Even though it’s damp and cold outside on this winter afternoon, the first thing we do when we’re in the house is throw open all the windows and doors. It may be damp and cold outside, but after eight weeks away from home there’s a bitter chill inside. The stink of mice and old birds’ nests has slipped between the ceiling boards from the attic, down into each room; stagnant water sitting in the drains has brought something acrid into the kitchen, the laundry, the bathroom; an unseen filament of cobweb clings to my face as I lug one of the suitcases down the hallway. So we throw open all the windows and doors and I light the woodstove; crank up the fiercest, hottest of fires. A fire to purge every scrap of stale mustiness and the seeping, blackening moistness of mildew. What the place needs is a flow of fresh, warm air.
There are times when this might serve as a metaphor for the keg of ideas in my head. When my view of the world feels as if it’s stagnating, is becoming grimy under a sticky layer of dust, and in need of a good shaking up and airing out. But not today. Today, I am returning from eight weeks travelling – meeting new people and new friends, reacquainting with old friends, exploring landscapes I’ve never visited before and returning to places I thought I knew – and the opposite is true. There’s a welter of new impressions and ideas storming and tumbling and crashing about in my mind, some of which are bravely clinging to the potential of new projects, but all of which need to settle and sift, to grow a few hairs and gather a little dust, before I can do anything with them.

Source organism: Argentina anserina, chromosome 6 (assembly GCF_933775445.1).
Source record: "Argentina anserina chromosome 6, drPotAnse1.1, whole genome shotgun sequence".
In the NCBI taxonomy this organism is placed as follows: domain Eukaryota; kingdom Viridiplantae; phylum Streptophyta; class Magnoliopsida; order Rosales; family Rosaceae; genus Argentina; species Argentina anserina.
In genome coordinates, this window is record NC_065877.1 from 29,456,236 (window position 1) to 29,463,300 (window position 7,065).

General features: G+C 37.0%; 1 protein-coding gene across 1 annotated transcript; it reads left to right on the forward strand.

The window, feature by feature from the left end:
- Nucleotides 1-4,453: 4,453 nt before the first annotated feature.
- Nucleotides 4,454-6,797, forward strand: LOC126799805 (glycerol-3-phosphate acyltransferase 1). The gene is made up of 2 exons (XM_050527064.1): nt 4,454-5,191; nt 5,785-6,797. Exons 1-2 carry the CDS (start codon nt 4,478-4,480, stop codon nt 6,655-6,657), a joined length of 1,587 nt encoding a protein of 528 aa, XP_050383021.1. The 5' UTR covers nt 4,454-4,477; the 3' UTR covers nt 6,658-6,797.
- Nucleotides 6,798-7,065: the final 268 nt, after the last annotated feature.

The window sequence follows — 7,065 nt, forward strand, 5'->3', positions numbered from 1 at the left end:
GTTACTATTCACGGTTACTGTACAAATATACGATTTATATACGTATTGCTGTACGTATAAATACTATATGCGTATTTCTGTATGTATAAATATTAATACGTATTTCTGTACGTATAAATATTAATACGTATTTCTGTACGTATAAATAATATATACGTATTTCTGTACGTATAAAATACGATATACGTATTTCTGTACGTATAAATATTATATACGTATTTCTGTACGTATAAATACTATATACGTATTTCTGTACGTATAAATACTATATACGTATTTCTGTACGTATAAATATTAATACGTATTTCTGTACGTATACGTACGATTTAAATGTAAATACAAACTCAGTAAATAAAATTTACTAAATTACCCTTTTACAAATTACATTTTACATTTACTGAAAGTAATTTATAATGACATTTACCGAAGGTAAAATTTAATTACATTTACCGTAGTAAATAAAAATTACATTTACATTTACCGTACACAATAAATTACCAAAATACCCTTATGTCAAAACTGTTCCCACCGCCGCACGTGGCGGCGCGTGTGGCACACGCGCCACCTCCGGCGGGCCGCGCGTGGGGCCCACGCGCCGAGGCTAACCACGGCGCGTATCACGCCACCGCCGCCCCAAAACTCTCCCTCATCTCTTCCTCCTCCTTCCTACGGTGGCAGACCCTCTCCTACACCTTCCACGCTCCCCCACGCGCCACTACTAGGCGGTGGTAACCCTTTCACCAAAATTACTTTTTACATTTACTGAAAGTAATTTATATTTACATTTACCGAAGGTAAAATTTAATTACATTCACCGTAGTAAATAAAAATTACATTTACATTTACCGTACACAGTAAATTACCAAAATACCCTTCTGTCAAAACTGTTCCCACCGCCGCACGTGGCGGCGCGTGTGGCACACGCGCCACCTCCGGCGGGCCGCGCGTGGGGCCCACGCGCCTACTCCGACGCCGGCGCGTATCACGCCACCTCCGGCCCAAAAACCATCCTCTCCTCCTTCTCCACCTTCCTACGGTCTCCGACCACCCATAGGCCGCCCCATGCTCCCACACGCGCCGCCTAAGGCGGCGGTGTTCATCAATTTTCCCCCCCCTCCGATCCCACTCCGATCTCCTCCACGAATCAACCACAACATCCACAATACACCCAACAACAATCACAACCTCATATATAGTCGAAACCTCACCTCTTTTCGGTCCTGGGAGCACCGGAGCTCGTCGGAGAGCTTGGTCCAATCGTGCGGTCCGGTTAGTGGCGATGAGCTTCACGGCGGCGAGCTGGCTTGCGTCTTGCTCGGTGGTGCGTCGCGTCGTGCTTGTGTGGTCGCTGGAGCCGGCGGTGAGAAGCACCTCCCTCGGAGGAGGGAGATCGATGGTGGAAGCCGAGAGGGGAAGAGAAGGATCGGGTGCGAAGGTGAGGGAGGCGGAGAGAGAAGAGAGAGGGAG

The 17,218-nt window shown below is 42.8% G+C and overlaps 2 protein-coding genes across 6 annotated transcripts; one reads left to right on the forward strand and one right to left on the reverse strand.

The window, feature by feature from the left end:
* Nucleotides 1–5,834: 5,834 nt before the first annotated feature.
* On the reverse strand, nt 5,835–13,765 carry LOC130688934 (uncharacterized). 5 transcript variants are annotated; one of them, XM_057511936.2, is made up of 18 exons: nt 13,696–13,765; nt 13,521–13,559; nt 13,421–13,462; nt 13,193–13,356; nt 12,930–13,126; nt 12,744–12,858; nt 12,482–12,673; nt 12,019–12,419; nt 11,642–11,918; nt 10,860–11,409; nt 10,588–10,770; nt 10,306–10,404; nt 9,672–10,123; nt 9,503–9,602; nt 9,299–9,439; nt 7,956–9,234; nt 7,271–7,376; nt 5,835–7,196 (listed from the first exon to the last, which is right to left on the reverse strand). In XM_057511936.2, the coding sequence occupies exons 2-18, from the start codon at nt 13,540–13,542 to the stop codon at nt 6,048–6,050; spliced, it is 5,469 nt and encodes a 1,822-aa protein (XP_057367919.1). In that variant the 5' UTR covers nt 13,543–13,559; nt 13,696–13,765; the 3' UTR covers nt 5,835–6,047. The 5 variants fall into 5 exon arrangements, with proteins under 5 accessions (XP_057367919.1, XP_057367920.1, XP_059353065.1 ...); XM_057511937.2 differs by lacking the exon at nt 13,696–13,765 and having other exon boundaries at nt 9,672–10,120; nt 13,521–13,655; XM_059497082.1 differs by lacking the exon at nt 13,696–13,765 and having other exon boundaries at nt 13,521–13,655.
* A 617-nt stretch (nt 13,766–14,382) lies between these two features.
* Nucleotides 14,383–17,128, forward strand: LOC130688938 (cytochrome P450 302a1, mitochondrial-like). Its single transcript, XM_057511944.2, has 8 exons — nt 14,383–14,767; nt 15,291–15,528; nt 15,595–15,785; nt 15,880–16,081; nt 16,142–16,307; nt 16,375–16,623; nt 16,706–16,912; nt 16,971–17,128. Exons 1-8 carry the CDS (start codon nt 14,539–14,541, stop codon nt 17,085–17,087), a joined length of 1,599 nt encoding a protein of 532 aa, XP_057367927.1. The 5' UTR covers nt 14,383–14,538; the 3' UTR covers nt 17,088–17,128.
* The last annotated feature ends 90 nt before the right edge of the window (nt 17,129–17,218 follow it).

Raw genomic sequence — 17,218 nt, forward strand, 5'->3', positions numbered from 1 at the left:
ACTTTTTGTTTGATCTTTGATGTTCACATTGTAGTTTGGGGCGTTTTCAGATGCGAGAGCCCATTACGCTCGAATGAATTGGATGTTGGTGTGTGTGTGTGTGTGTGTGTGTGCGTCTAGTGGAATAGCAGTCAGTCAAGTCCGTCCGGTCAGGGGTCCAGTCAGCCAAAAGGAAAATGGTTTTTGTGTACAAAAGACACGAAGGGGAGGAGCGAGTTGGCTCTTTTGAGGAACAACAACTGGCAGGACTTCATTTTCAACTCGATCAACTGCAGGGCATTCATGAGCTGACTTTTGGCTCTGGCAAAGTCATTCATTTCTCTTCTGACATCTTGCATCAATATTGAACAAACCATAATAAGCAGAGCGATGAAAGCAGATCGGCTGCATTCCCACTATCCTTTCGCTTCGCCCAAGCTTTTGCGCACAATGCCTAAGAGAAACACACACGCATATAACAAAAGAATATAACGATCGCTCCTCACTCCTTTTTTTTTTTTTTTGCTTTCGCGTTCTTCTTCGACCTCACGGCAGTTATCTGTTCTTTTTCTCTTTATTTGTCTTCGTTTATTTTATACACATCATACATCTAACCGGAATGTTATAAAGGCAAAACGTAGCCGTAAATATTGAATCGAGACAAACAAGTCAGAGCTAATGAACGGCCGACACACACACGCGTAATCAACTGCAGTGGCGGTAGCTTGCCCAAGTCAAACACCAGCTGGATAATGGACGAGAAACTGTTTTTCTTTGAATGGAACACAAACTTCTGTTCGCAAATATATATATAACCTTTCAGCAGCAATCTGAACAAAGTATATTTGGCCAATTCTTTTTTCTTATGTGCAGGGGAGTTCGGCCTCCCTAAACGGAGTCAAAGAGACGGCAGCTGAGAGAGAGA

And, for me, this is the most important fringe benefit of travelling. After all the pleasures (and challenges) inherent in experiencing different textures of life and being exposed to new ideas and different views, everything feeds back into writing: the stories we tell and the words we use to interpret an ever-changing understanding of the world – an overheard phrase here, an observed mannerism there, a unique perspective, a response or a reaction, or maybe the absence of a reaction... a description of how afternoon light at a particular time of year in a particular environment illuminates a person’s face or the edge of a skyscraper or the leaves on a tree. All this and more.
So, now the house is fully aired and the woodstove is contentedly ticking over and it begins to feel like home again, I’m trying to re-establish the habits and the habitat which allow me to write. I’m holding my cupped hands out, encouraging some of that welter of new ideas and impressions to land without getting too bruised, so that I can nurture them and, in turn, allow them to take my words someplace new. In this manner, I’ll begin to read and elaborate on the brief notes I took while sitting on trains, planes or in anonymous hotel rooms (an overheard phrase here, an observed mannerism there), and I’ll gradually review photographs that might help make sense of my more cryptic notes or that will encourage new ideas to land. Maybe, one day, a few of them will give substance to a character or a scene or the direction of a story, and then, for me, these will have become the best souvenirs of all.